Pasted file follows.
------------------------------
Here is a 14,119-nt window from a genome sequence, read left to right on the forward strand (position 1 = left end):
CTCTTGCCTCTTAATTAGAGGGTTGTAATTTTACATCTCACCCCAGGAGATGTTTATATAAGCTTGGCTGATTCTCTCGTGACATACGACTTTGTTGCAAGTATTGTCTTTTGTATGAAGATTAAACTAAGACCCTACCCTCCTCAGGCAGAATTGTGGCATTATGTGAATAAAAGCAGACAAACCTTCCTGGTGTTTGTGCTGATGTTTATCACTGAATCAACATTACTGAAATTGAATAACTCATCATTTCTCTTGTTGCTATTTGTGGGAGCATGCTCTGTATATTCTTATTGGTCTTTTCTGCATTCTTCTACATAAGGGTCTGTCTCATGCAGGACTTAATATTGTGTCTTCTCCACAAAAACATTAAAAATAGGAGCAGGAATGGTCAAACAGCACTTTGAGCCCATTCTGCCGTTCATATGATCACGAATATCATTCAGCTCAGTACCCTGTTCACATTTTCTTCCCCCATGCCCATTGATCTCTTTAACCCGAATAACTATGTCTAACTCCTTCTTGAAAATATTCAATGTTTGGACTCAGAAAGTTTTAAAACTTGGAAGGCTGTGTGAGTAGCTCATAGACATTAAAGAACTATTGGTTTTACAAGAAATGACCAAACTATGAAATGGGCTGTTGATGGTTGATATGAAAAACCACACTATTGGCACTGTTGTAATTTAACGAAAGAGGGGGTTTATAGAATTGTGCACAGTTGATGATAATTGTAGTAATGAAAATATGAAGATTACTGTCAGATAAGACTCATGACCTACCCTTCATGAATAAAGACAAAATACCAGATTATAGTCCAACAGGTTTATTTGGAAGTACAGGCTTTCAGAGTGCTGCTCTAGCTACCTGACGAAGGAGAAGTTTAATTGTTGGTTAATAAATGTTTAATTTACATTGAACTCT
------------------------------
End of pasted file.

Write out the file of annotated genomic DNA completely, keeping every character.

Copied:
Here is a 14,119-nt window from a genome sequence, read left to right on the forward strand (position 1 = left end):
CTCTTGCCTCTTAATTAGAGGGTTGTAATTTTACATCTCACCCCAGGAGATGTTTATATAAGCTTGGCTGATTCTCTCGTGACATACGACTTTGTTGCAAGTATTGTCTTTTGTATGAAGATTAAACTAAGACCCTACCCTCCTCAGGCAGAATTGTGGCATTATGTGAATAAAAGCAGACAAACCTTCCTGGTGTTTGTGCTGATGTTTATCACTGAATCAACATTACTGAAATTGAATAACTCATCATTTCTCTTGTTGCTATTTGTGGGAGCATGCTCTGTATATTCTTATTGGTCTTTTCTGCATTCTTCTACATAAGGGTCTGTCTCATGCAGGACTTAATATTGTGTCTTCTCCACAAAAACATTAAAAATAGGAGCAGGAATGGTCAAACAGCACTTTGAGCCCATTCTGCCGTTCATATGATCACGAATATCATTCAGCTCAGTACCCTGTTCACATTTTCTTCCCCCATGCCCATTGATCTCTTTAACCCGAATAACTATGTCTAACTCCTTCTTGAAAATATTCAATGTTTGGACTCAGAAAGTTTTAAAACTTGGAAGGCTGTGTGAGTAGCTCATAGACATTAAAGAACTATTGGTTTTACAAGAAATGACCAAACTATGAAATGGGCTGTTGATGGTTGATATGAAAAACCACACTATTGGCACTGTTGTAATTTAACGAAAGAGGGGGTTTATAGAATTGTGCACAGTTGATGATAATTGTAGTAATGAAAATATGAAGATTACTGTCAGATAAGACTCATGACCTACCCTTCATGAATAAAGACAAAATACCAGATTATAGTCCAACAGGTTTATTTGGAAGTACAGGCTTTCAGAGTGCTGCTCTAGCTACCTGACGAAGGAGAAGTTTAATTGTTGGTTAATAAATGTTTAATTTACATTGAACTCT